Are Your Decisions Rational?
      When we make decisions, we're actually swayed by things that any truly rational human being would ignore. Why do our brains work this way? Explore the mental laziness" hardwired into our nature, and why we easily fall prey to superficial judgments. Central to this idea: the brain's two thinking systems." x
    • 16
      Are You Always Conscious while Awake?
      In this lecture, probe the eternal problem" of consciousness-perhaps the most difficult topic in all of neuroscience. How have scientists tried to determine what consciousness is and how it works? Along the way, examine several theories, including the intriguing idea that consciousness is nothing more than a neural afterthought." x
    • 17
      Are Other Animals Conscious?
      Continue exploring consciousness with a consideration of its appearance in other animals. Scientific studies in animals ranging from primates to octopi have uncovered some illuminating insights into how animals can potentially show complex behaviors (including compassion, self-recognition, and generosity) we typically associate exclusively with conscious humans. x
    • 18
      Can You Multitask Efficiently?
      Multitasking is a critical skill in today's world. But does it really work as well as you think? Dr. Viskontas lays bare the neurology of the multitasker and uses key studies to draw several powerful conclusions, including that doing two things at once is impossible when both tasks require your conscious attention. x
    • 19
      Are Dreams Meaningful?
      Consider some of the potential roots (and purposes) of dreams and how neuroscientists study them. While dreams continue to remain mysterious, some theories posit that dreams play a role in consolidating your memory, and that they can be driven by emotional events (including traumatic ones). x
    • 20
      Can Brain Scans Read Your Mind?
      Discover what neuroimaging can-and can't-tell us about how the human mind works. First, examine what brain scans are actually showing us. Then, consider three regions of the brain prone to common misunderstanding in the media: the amygdala, the reward circuitry, and the prefrontal cortex. x
    • 21
      Can Adult Brains Change for the Better?
      Just because you're an adult doesn't mean you can't still learn and master new things. After considering how neuroplasticity works in a toddler's brain, explore how exercise and musical training are two ways to influence the growth of new neurons and the formation of new synapses (known as neurogenesis). x
    • 22
      Do Special Neurons Enable Social Life?
      From mirror neurons to von Economo cells, learn the role that special neurons might play in human social behavior. Recent breakthroughs in neuroscience have expanded our understanding of how we interact with and understand people, but myths about these special neurons abound. x
    • 23
      Is Your Brain Unprejudiced?
      You might not be racist, but your brain likely is. How did neuroscientists come to this startling conclusion? And what can we, as individuals, do about it? Find out in this fascinating lecture on the neurology of prejudice, implicit and explicit biases, stereotyping, and in-group preferences. x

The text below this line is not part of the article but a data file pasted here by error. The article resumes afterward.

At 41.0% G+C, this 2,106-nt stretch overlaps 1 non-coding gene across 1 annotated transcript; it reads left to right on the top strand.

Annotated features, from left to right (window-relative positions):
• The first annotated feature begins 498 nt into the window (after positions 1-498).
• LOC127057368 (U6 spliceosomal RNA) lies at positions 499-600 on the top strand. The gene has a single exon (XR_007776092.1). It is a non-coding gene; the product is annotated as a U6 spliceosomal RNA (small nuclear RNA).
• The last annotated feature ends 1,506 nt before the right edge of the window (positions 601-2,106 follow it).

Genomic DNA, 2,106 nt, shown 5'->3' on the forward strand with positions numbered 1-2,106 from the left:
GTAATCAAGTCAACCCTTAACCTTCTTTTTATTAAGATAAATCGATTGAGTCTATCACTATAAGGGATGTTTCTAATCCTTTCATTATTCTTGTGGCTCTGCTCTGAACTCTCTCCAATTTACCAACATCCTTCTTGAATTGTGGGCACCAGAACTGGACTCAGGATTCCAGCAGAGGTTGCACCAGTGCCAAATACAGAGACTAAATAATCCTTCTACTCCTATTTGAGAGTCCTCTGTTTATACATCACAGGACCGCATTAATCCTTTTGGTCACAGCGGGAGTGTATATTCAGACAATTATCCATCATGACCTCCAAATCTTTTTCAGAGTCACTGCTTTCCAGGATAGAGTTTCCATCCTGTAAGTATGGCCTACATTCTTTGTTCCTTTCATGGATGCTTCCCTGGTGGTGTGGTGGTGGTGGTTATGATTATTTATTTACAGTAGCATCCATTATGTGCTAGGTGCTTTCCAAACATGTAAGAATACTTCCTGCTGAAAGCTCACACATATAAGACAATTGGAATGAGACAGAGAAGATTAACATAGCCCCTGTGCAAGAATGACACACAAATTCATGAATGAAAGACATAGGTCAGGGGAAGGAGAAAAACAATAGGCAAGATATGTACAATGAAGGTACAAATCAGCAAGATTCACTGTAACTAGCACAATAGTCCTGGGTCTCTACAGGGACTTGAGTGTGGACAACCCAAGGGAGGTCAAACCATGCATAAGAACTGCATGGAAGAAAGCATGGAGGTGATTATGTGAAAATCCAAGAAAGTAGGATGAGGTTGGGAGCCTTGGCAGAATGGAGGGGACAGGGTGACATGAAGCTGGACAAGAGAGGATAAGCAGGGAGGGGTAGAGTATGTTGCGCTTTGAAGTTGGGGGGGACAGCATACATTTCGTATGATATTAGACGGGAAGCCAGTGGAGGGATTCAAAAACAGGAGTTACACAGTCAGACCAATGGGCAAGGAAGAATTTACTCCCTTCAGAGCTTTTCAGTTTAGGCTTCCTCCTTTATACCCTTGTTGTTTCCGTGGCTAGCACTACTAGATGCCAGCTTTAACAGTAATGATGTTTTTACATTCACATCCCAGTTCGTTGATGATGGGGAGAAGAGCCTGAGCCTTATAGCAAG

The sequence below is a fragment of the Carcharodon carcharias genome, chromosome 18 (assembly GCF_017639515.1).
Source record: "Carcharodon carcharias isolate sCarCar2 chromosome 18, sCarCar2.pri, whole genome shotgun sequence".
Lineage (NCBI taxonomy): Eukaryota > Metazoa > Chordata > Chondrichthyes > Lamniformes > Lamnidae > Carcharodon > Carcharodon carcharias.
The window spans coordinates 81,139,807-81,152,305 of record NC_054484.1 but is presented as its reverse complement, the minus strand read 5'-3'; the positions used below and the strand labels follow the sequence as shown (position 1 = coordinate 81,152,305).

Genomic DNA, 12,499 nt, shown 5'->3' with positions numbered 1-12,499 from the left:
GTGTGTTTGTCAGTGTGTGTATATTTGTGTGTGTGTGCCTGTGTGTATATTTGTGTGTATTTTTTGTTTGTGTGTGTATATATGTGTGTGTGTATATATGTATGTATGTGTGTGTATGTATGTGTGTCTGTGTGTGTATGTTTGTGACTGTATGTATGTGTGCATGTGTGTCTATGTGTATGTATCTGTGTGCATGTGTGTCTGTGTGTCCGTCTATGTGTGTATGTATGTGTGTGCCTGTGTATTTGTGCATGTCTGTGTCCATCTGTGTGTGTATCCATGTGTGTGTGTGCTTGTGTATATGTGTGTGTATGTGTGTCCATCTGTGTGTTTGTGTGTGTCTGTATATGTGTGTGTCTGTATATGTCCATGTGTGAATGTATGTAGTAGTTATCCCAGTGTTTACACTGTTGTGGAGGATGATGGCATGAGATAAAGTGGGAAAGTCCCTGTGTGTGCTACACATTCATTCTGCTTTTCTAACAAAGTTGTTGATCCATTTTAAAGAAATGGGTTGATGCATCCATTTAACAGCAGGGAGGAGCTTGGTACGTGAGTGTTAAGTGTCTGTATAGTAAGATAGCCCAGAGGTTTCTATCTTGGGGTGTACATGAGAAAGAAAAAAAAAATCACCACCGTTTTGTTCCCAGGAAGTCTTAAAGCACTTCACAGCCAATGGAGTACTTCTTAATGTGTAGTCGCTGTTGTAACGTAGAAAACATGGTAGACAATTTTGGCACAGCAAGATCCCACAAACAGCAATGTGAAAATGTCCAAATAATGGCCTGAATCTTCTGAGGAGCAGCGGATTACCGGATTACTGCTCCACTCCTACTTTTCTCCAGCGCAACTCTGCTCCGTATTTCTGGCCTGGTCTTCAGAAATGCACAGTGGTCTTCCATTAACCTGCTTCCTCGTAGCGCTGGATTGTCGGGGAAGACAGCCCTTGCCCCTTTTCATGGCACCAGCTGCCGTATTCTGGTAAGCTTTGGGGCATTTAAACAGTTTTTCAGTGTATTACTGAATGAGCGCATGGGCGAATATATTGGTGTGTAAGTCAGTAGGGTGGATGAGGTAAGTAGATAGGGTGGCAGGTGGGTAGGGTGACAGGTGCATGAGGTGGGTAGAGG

• 24
      Does Technology Make You Stupid?
      In this final lecture, ponder several prevalent myths about the relationship between technology and the brain. Among these: smartphones are killing our attention spans, social media is addictive (and leads us to be less social), computers make us less intelligent, and search engines are destroying our memory. x
  • The History and Achievements of the Islamic Golden Age

    Eamonn Gearon,

    Available Formats: Video Download, Audio Download, DVD, CD

    It is nearly impossible to overstate the power and importance of the crucial 500-year history of the Abbasid Empire. The History and Achievements of the Islamic Golden Age is your opportunity to get to know the story and the accomplishments of this great period in human civilization. Taught by acclaimed lecturer Eamonn Gearon, these 24 remarkable lectures offer brilliant insights into an era too often overlooked by traditional history textbooks.

    View Lecture List (24)
    24 Lectures  |  The History and Achievements of the Islamic Golden Age
    Lecture Titles (24)
    • 1
      From Camels to Stars in the Middle East
      Step back to one of the most important yet overlooked periods in human history. Your tour of the Golden Age of Islamic Civilization begins with the who, what, why, where, when, and how of this great period and its impact. Explore the Abbasid Empire and see how it bridged the ancient world and the Renaissance. x
    • 2
      Ibn Battuta's Search for Knowledge
      As a truly international, intercultural, interracial, and even intercontinental era, great travelers abound. Here, you will meet the Moroccan wayfarer Ibn Battuta and trace his journey across Northern Africa and the Middle East in the century after the Mongol sack of Baghdad. Gain new insights into the era-including whether it ever truly come to an end. x
    • 3
      Arabian Nights Caliph: Harun al-Rashid
      Get to know the great Caliph Harun al-Rashid and Baghdad's House of Wisdom, which was the largest depository of books in the world at that time-and served as the engine that drove much of the Golden Age. Then shift your attention to the Arabian Nights collection of stories and legends to discover the source of al-Rashid's enduring fame. x
    • 4
      The Arab World's Greatest Writer: al-Jahiz
      Considered by many scholars to be the finest writer of Arabic prose who ever lived, al-Jahiz was a brilliant stylist and author of more than 200 works, many of which survive today. In this lecture, you will uncover the origins of Arabic writing before turning to the life and works of al-Jahiz. x